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: Geographe region



Geographe Vignerons Association:


Geographe region

Ferguson Falls winery is on the inland side of the region (photo: genxywines)

The region (known for its magnificent strands of native eucalypts) follows the J-shape of the coast from Preston Beach past Busselton, 100 km to the south until it hits the Margaret River region borders. It includes the major coastal town of Bunbury and also Collie in the hinterland.

Geographe gained formal GI status in 1999. For a long time previously it has been lumped together with what is now the Peel region as part of the informal “South West Coastal Plains” designation.

The wines of the coastal plains can be quite distinctive from the hot Swan Valley to the north and the cooler Margaret River to the south.

The late Len Evans commented in his 1990 Complete Book of Australian Wine: “Invariably the weight of the wine is less than in adjacent areas, tending to more medium-light body; and the natural berry flavours are more precise and intense. Perhaps the shiraz variety is the best indicator of these qualities, and white frontignac..” Of course there are exceptions such as the rich full-bodied Kinnaird Shiraz from Capel Vale.

Wine-making in the region dates back to the second half of the 19th century. Pioneers in the Bunbury area established vines to export wines to the United Kingdom although they seem to have disappeared by the mid 20th century.

The revival for the region was once again led by medical doctors. Barry Killerby, established Killerby Vineyard and Peter Pratten established Capel Vale. A few other vineyards and wineries followed, in the eighties and nineties with the focus being on vineyard development.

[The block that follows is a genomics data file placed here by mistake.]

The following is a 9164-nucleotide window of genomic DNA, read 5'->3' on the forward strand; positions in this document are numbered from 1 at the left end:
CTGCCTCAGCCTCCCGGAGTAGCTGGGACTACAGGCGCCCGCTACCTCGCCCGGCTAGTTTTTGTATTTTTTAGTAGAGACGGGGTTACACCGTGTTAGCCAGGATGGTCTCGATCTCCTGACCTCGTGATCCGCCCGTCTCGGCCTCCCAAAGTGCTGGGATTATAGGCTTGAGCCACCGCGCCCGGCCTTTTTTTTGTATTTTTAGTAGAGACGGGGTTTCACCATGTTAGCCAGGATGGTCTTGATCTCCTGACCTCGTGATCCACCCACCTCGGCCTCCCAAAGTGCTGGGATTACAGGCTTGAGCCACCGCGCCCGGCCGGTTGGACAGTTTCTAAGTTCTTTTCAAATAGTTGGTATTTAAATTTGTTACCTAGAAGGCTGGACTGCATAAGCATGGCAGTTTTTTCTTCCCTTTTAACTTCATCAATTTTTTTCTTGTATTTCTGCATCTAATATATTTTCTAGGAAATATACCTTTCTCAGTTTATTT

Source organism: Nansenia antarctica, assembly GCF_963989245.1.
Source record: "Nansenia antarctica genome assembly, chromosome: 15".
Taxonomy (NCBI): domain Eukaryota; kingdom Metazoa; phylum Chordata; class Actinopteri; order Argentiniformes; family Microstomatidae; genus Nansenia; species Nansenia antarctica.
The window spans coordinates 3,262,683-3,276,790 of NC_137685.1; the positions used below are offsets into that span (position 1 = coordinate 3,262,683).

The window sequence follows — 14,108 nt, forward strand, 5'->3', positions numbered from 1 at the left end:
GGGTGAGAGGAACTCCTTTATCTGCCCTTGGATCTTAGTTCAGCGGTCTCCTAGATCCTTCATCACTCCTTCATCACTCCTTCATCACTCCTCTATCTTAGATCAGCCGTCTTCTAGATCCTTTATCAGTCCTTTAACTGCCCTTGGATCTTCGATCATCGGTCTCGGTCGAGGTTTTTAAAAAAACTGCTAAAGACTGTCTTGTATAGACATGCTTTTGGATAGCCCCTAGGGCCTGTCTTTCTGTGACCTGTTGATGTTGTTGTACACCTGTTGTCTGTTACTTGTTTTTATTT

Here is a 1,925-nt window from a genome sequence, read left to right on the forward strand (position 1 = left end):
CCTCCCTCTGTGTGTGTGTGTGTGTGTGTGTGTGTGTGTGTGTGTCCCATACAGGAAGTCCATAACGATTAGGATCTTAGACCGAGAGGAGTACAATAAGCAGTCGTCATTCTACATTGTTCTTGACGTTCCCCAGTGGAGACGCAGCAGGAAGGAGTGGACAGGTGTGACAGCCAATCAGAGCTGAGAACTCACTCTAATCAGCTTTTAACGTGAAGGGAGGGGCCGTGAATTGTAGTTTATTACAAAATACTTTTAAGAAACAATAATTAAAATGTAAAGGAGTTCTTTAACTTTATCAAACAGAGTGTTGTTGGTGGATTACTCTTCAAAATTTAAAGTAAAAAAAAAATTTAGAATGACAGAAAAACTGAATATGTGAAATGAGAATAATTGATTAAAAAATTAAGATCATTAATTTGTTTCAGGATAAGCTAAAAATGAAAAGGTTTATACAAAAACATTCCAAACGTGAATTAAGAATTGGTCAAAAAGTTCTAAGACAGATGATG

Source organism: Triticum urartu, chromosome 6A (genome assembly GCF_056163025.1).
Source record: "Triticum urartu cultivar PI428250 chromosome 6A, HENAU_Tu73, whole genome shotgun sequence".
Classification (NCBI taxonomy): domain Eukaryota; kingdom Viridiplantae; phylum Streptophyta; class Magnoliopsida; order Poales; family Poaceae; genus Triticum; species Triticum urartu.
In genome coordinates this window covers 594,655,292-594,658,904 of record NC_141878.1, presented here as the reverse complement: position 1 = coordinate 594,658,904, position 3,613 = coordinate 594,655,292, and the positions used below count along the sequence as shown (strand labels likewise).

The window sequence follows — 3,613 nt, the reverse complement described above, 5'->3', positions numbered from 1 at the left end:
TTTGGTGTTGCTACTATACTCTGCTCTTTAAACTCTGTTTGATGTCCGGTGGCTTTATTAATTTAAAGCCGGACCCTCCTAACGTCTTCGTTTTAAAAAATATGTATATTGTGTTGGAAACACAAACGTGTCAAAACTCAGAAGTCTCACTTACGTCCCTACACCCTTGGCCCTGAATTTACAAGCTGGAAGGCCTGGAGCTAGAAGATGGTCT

A winter view from Willow Bridge Estate of the Ferguson Valley towards the Indian Ocean (photo: genxywines)

The viticulture was originally confined to a thin maritime strip of grey tuart sands that formed a buffer between the coast and what was perceived as the overly fertile hinterland. The major winery, Capel Vale, made use of the sandy loams of river beds to keep yields down.

Since then new wineries have been able to spread into the hinterland to cooler, more continental sites in the Darling Ranges above 300m in the Ferguson Valley and around Harvey and Donnybrook.

Shiraz, Chardonnay and the ubiquitous Sauvignon-Semillon blends are the most common varieties although Merlot seems to do rather well here. A smattering of the alternative varieties are grown here - particularly the Italian varietals such as Zinfandel, Barbera and Nebbiolo along with WA’s popular white staples, Chenin Blanc and Verdelho. Willow Bridge are starting to have success with their Solana Tempranillo.

Most of the more than 30 wineries are small - the only four wineries so far with significant interstate distribution are Capel Vale, Hackersley, Harvey River Bridge Estate (an adjunct to the Harvey Fresh juice factory) and Willow Bridge. Harvey River Bridge cause a sensation in 2010 when a Cabernet poduced by them (using northern Margaret River fruit) won the Jimmy Watson Trophy for the Best Dry Red in Australia.

Recently the wineries have been trying to raise their local profile through holding the Geographe Crush wine show in Bunbury each